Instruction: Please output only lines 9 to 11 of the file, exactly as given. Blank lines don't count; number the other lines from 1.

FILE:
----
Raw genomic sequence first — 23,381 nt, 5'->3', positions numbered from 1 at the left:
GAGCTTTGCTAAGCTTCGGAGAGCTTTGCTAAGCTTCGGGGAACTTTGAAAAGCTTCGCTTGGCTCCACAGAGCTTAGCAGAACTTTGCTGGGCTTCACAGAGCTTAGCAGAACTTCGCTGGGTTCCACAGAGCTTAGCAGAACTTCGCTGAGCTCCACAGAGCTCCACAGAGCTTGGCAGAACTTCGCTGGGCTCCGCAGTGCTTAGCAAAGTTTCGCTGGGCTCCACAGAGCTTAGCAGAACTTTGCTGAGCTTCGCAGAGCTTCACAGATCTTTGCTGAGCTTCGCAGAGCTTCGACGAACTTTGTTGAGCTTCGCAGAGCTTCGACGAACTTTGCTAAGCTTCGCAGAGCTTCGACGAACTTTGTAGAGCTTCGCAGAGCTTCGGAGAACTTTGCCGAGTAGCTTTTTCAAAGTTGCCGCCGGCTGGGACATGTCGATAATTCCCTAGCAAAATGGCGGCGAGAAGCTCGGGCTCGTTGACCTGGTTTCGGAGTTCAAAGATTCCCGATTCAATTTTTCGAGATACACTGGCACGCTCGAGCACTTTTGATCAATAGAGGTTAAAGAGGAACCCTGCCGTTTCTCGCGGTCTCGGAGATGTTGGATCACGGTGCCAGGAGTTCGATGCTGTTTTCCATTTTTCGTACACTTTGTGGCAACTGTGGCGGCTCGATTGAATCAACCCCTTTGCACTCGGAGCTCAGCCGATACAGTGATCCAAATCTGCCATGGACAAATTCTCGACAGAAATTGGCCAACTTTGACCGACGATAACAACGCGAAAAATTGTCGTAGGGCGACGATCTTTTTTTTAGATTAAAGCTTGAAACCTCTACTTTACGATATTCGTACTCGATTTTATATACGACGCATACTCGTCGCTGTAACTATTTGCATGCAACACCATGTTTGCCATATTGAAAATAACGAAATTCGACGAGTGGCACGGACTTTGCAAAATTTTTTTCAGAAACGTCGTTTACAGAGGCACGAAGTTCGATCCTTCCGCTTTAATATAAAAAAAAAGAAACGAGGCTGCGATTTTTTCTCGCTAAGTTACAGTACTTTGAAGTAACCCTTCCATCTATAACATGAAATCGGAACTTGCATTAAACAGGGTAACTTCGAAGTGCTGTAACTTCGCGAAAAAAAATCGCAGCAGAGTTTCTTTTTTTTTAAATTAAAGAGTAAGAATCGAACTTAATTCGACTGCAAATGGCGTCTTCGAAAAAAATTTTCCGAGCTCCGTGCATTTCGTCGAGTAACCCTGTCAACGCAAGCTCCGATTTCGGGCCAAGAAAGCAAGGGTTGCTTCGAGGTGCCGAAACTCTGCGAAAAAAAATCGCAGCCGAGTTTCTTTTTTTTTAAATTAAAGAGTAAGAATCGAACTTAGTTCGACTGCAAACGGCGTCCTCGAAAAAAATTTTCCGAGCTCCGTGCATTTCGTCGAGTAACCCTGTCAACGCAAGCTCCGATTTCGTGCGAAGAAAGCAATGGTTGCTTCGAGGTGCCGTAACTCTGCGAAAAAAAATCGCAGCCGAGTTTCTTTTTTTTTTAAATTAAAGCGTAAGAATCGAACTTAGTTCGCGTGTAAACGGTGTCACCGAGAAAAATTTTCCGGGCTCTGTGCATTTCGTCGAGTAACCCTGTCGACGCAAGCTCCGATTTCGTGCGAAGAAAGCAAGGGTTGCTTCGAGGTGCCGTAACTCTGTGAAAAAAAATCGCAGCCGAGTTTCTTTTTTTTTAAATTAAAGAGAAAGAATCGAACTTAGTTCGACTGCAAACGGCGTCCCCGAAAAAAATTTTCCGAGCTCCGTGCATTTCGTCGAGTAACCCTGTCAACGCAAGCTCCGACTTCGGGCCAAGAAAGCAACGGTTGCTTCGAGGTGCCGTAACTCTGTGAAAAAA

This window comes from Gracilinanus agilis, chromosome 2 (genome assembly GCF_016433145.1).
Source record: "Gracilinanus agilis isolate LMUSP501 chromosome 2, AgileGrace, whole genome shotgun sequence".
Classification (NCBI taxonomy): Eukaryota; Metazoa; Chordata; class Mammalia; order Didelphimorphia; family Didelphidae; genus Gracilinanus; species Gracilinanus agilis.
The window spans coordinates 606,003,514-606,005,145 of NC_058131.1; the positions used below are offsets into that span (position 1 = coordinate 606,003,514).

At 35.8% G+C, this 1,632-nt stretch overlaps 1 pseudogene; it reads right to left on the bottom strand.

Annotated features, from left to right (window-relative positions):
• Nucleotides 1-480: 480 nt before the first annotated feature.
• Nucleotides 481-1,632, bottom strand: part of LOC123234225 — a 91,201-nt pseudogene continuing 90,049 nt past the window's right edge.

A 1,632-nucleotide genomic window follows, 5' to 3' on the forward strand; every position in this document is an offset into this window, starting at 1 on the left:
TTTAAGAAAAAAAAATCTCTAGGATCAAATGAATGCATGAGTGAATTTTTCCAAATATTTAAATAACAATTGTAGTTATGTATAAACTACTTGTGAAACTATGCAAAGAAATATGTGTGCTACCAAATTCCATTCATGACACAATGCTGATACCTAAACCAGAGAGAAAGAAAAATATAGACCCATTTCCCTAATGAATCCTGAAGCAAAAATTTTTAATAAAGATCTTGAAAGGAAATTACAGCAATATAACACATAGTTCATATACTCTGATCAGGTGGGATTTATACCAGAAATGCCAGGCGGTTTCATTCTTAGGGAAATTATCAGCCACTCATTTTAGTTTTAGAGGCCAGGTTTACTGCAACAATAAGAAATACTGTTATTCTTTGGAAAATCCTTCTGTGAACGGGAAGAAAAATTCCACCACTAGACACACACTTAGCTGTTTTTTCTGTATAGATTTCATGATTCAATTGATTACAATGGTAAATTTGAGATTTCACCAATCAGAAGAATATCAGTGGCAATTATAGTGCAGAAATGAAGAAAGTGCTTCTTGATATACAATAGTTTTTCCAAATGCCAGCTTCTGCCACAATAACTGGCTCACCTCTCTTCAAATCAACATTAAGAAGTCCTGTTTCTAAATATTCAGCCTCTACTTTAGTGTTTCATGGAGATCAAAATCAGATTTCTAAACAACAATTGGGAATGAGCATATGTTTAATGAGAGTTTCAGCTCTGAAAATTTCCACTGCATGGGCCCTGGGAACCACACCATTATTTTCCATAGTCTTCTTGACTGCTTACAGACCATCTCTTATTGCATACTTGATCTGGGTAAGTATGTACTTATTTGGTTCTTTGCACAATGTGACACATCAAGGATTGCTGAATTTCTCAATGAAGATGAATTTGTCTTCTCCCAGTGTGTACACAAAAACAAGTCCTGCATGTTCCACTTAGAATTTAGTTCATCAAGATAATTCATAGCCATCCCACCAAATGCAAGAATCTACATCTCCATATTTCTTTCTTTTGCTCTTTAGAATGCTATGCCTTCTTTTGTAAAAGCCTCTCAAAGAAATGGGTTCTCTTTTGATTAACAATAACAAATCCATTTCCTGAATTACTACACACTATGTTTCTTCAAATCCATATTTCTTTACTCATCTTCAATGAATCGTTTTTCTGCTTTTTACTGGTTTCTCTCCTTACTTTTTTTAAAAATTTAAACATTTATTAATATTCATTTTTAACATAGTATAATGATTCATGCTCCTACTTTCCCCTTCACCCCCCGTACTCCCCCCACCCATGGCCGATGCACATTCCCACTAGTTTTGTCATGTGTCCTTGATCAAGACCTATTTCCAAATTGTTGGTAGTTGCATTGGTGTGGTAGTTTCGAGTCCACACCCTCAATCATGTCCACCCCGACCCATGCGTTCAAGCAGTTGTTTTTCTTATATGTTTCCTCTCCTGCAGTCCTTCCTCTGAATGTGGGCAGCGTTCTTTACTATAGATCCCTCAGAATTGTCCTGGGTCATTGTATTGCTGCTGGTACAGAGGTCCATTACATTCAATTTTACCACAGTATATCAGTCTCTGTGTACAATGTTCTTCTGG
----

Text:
• Nucleotides 1-480: 480 nt before the first annotated feature.
• Nucleotides 481-1,632, bottom strand: part of LOC123234225 — a 91,201-nt pseudogene continuing 90,049 nt past the window's right edge.

A 1,632-nucleotide genomic window follows, 5' to 3' on the forward strand; every position in this document is an offset into this window, starting at 1 on the left: